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Blue Skies

Along with bankers and consultants, BS&T asked several technology providers and experts for their views on the prospects for financial technology in the new year. The common thread among their visions: optimism.

George Thomas
Executive Vice President
The Clearing House Payments Company (New York)

"The nation's 19 largest financial institutions - which represent 60 percent of U.S. check deposits - will largely complete their integration into The Clearing House's Image Exchange Network, which will enable financial institutions to transmit check images directly between themselves in a peer-to-peer model. With these institutions on board, there is likely to be a significant increase in check image volume in the second half of 2005, with volume ramping up sharply in 2006."

Gary Cawthorne
Managing Partner, Global Banking
Unisys (Blue Bell, Pa.)

"Forward-looking financial institutions will view check image exchange as the impetus to begin transformation of their payments operations as a whole. By re-engineering check processing, banks can look beyond paper transactions and use images and data in an 'all-payments' engine and archive. A broader payments strategy will see greater acceptance in 2005, as advances in technology now allow banks to deploy enterprise solutions that can access external systems and internal image databases and complete payment histories, allowing banks to more intelligently import, capture, store, manage and use transactional information."

Carl Hugener, Partner, Financial Services Practice
Larry Lerner, Principal, Financial Services Practice
DiamondCluster International (Chicago)

"We can expect vigorous merchant challenges to interchange fees, large retailers cutting special interchange deals and merchants aggressively driving out these costs. Retailer lawsuits, technology advances in payment processing and the rise of non-banks such as First Data Corp. in payment processing have loosened banks' grip on payment options and pricing. On the heels of the $3 billion lawsuit won by Wal-Mart and other retailers over MasterCard and Visa in 2003, more than half of the $24 billion in payment fees that U.S. card-issuing banks earn annually could disappear."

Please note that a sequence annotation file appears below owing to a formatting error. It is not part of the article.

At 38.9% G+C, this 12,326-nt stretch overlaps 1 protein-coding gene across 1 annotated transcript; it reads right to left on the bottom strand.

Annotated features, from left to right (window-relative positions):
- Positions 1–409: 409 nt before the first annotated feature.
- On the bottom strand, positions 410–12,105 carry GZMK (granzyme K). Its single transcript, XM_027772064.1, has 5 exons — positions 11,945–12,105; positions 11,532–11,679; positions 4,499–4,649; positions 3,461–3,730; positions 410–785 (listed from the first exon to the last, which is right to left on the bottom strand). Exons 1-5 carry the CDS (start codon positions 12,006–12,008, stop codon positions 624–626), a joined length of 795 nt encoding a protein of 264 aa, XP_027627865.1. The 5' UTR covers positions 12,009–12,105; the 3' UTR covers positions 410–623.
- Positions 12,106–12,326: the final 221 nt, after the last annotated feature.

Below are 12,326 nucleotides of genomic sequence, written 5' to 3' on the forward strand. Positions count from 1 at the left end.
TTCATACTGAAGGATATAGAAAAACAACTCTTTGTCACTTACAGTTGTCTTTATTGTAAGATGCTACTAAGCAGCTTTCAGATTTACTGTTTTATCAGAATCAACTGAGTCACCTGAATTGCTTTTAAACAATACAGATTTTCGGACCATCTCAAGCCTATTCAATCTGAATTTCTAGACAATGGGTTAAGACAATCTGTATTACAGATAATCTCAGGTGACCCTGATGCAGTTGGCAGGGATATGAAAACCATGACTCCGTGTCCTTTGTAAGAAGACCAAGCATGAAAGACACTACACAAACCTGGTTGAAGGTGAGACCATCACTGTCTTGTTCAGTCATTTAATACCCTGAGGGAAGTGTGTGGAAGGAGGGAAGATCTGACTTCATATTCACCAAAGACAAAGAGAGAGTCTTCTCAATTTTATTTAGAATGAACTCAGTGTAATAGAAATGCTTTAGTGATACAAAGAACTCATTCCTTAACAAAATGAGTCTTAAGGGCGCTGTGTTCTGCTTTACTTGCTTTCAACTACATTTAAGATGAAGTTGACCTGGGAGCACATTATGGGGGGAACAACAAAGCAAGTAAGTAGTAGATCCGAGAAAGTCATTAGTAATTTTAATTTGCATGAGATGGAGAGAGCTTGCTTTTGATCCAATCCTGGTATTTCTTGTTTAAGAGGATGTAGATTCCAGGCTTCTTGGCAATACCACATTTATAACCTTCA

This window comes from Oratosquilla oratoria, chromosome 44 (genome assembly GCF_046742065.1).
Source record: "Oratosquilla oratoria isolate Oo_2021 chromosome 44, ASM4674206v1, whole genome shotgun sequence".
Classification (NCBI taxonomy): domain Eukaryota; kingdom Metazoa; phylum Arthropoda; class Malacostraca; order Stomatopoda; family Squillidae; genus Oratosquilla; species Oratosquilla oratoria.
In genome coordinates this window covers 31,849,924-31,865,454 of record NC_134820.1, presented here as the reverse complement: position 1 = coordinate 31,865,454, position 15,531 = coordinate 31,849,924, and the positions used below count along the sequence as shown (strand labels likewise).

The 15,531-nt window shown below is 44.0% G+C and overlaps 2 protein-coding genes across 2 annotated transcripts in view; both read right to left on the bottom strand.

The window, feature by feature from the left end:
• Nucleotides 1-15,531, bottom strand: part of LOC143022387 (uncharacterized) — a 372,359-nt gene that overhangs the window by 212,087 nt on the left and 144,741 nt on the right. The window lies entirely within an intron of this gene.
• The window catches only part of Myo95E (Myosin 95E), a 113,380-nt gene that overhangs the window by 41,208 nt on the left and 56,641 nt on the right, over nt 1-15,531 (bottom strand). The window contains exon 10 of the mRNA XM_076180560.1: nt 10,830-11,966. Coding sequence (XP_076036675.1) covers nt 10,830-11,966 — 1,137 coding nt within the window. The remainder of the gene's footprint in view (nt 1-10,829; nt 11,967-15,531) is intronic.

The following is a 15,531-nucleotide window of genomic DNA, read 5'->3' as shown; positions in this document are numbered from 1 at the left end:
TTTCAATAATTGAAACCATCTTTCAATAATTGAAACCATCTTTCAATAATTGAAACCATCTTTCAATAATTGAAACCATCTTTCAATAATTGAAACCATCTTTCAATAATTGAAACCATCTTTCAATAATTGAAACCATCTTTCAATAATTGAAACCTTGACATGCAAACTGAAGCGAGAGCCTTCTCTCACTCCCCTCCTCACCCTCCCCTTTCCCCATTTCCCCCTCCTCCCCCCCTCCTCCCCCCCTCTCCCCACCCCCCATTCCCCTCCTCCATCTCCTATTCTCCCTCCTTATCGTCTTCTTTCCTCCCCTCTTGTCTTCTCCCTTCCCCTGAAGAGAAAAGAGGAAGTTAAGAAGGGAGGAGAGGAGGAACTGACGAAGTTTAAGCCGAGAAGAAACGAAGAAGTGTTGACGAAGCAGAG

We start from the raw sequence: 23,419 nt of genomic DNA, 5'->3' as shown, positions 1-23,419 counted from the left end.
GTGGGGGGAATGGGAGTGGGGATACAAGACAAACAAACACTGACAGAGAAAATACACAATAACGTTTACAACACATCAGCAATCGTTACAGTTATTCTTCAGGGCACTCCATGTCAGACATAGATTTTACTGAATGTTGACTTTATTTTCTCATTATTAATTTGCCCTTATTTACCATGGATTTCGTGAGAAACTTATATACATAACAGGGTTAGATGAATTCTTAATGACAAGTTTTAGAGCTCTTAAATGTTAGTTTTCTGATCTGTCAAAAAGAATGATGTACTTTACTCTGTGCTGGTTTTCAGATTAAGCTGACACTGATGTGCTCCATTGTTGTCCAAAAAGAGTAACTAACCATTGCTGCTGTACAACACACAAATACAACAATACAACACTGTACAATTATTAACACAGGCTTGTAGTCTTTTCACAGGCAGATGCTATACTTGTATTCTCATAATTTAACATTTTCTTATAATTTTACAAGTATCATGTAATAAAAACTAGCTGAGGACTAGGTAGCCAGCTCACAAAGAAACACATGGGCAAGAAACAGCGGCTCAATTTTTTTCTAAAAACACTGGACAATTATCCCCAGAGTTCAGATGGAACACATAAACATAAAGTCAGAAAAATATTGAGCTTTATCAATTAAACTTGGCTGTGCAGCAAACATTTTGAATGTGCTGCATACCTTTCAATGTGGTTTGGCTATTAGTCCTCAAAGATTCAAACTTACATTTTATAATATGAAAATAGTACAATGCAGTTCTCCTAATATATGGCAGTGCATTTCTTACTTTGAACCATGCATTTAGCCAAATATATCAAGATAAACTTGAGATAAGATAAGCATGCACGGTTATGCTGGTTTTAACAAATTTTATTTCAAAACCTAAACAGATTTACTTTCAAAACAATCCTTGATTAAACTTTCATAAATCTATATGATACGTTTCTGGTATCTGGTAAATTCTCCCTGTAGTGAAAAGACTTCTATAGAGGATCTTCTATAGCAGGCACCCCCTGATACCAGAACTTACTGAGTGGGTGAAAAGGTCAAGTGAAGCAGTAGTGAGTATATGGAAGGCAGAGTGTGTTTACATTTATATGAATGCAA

Jim Sizemore
Senior Vice President & CIO
Fiserv ITI (Lincoln, Neb.)

"Service-oriented architectures (SOA) will be among the banking technology stars of 2005. Being independent of a specific block of code, SOAs will offer banks real-time aggregation of customer data from disparate computer systems. This comprehensive information will help staff make better product and service recommendations.

"The most over-hyped technology of 2005 may turn out to be biometrics. Even with the continued focus on security and the technology's potential, biometric technologies such as PC-resident fingerprint recognition must first establish a much more significant track record."

Warren Lewis
Global Industry Manager, Banking
Microsoft (Redmond, Wash.)

"Currently, the bank is not a destination; it's an errand you have to run on the way to or from somewhere else. Creating a warm and welcoming environment, where customer service representatives truly know their customers and provide valuable financial guidance, will draw people who want to go to the bank and hang out for a while. Banks that become a destination spot will improve their cross-sell ratio and, thus, increase revenue."

For more responses, exclusively for BS&T's online readers, click here

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